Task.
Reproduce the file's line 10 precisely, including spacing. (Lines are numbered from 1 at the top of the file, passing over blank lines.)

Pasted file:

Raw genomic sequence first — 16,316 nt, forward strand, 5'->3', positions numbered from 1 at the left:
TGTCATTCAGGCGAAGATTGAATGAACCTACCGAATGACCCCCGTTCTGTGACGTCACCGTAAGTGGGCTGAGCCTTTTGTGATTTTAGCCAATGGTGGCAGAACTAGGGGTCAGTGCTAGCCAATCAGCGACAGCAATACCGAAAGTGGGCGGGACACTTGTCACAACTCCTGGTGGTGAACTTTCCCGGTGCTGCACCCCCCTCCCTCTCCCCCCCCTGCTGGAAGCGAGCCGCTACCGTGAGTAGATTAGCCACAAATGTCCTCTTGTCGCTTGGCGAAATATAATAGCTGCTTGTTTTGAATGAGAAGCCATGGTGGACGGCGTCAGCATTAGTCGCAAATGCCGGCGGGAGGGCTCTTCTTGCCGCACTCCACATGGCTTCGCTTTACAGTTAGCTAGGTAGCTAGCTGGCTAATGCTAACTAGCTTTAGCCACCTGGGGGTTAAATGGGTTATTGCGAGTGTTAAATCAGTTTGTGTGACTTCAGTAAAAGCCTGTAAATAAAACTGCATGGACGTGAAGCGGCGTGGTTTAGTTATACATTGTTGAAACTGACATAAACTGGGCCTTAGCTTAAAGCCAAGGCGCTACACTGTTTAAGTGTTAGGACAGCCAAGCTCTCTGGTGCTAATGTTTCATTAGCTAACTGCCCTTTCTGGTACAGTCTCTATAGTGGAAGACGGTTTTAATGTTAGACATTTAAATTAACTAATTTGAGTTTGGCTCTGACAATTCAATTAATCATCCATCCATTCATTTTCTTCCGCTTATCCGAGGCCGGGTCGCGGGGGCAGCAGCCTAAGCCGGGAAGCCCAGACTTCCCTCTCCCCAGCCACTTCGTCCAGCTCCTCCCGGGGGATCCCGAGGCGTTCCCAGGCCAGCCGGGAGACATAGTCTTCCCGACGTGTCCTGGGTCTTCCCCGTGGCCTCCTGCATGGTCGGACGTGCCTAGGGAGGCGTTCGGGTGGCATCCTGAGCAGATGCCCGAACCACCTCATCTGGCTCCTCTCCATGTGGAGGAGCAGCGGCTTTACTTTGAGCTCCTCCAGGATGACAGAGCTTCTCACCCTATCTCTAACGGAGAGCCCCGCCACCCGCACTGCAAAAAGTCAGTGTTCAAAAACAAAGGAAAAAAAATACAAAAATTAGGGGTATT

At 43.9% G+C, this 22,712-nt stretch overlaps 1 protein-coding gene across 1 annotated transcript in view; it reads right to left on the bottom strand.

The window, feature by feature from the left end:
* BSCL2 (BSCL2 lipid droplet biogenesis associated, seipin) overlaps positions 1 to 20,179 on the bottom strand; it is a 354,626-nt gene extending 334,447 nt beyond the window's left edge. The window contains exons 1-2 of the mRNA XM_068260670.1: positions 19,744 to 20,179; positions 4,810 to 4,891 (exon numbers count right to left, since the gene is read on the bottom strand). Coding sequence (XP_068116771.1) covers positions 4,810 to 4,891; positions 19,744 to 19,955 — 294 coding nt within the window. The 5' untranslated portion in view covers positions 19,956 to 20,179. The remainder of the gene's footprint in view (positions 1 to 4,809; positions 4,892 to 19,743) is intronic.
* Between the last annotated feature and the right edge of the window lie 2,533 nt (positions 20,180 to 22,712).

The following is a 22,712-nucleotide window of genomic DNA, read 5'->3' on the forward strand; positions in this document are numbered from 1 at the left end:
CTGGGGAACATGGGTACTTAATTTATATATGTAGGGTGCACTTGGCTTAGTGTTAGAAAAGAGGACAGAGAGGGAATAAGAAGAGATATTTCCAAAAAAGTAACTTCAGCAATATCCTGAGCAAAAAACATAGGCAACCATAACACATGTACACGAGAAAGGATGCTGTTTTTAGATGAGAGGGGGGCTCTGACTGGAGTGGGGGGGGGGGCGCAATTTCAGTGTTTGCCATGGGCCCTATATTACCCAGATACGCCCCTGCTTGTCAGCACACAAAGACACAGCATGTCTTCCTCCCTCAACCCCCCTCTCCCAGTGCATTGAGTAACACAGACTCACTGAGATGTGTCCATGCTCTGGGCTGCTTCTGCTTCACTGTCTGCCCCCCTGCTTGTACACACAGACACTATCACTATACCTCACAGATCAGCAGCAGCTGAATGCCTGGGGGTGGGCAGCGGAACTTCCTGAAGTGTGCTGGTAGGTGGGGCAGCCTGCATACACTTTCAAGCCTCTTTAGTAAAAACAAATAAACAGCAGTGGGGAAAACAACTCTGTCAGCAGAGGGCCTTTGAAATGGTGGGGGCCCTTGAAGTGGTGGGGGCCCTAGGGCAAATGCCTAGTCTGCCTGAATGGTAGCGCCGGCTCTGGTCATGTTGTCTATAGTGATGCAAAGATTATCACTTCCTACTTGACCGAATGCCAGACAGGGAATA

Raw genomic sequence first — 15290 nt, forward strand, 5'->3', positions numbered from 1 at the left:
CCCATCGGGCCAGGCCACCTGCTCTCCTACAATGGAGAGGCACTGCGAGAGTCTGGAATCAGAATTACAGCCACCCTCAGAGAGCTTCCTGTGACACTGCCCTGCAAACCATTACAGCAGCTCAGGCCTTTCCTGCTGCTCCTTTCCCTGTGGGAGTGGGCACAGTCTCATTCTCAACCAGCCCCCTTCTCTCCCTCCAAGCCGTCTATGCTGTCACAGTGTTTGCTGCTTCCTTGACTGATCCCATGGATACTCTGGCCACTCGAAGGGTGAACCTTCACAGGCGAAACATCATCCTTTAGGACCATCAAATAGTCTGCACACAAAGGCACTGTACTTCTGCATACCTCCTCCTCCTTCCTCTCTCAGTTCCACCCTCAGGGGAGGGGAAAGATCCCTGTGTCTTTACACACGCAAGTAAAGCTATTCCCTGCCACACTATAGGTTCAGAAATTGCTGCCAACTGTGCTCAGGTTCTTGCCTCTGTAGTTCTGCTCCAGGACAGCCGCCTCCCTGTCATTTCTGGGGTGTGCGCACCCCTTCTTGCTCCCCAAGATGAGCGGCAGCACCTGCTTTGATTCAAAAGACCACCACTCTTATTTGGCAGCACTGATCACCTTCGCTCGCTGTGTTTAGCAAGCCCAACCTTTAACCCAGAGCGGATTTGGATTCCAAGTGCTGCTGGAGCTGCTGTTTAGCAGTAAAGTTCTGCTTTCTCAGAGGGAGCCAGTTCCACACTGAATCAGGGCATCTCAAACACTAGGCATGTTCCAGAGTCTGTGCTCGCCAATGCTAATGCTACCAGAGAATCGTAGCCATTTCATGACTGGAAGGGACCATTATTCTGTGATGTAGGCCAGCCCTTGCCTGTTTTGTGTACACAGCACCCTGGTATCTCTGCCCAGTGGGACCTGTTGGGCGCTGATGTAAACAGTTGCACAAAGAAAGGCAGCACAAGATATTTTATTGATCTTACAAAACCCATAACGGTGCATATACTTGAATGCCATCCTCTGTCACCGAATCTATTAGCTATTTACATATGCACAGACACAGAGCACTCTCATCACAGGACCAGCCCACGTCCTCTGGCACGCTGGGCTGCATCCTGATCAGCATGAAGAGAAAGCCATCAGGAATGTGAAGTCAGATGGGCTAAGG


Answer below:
CCCATCGGGCCAGGCCACCTGCTCTCCTACAATGGAGAGGCACTGCGAGAGTCTGGAATCAGAATTACAGCCACCCTCAGAGAGCTTCCTGTGACACTGCCCTGCAAACCATTACAGCAGCTCAGGCCTTTCCTGCTGCTCCTTTCCCTGTGGGAGTGGGCACAGTCTCATTCTCAACCAGCCCCCTTCTCTCCCTCCAAGCCGTCTATGCTGTCACAGTGTTTGCTGCTTCCTTGACTGATCCCATGGATACTCTGGCCACTCGAAGGGTGAACCTTCACAGGCGAAACATCATCCTTTAGGACCATCAAATAGTCTGCACACAAAGGCACTGTACTTCTGCATACCTCCTCCTCCTTCCTCTCTCAGTTCCACCCTCAGGGGAGGGGAAAGATCCCTGTGTCTTTACACACGCAAGTAAAGCTATTCCCTGCCACACTATAGGTTCAGAAATTGCTGCCAACTGTGCTCAGGTTCTTGCCTCTGTAGTTCTGCTCCAGGACAGCCGCCTCCCTGTCATTTCTGGGGTGTGCGCACCCCTTCTTGCTCCCCAAGATGAGCGGCAGCACCTGCTTTGATTCAAAAGACCACCACTCTTATTTGGCAGCACTGATCACCTTCGCTCGCTGTGTTTAGCAAGCCCAACCTTTAACCCAGAGCGGATTTGGATTCCAAGTGCTGCTGGAGCTGCTGTTTAGCAGTAAAGTTCTGCTTTCTCAGAGGGAGCCAGTTCCACACTGAATCAGGGCATCTCAAACACTAGGCATGTTCCAGAGTCTGTGCTCGCCAATGCTAATGCTACCAGAGAATCGTAGCCATTTCATGACTGGAAGGGACCATTATTCTGTGATGTAGGCCAGCCCTTGCCTGTTTTGTGTACACAGCACCCTGGTATCTCTGCCCAGTGGGACCTGTTGGGCGCTGATGTAAACAGTTGCACAAAGAAAGGCAGCACAAGATATTTTATTGATCTTACAAAACCCATAACGGTGCATATACTTGAATGCCATCCTCTGTCACCGAATCTATTAGCTATTTACATATGCACAGACACAGAGCACTCTCATCACAGGACCAGCCCACGTCCTCTGGCACGCTGGGCTGCATCCTGATCAGCATGAAGAGAAAGCCATCAGGAATGTGAAGTCAGATGGGCTAAGG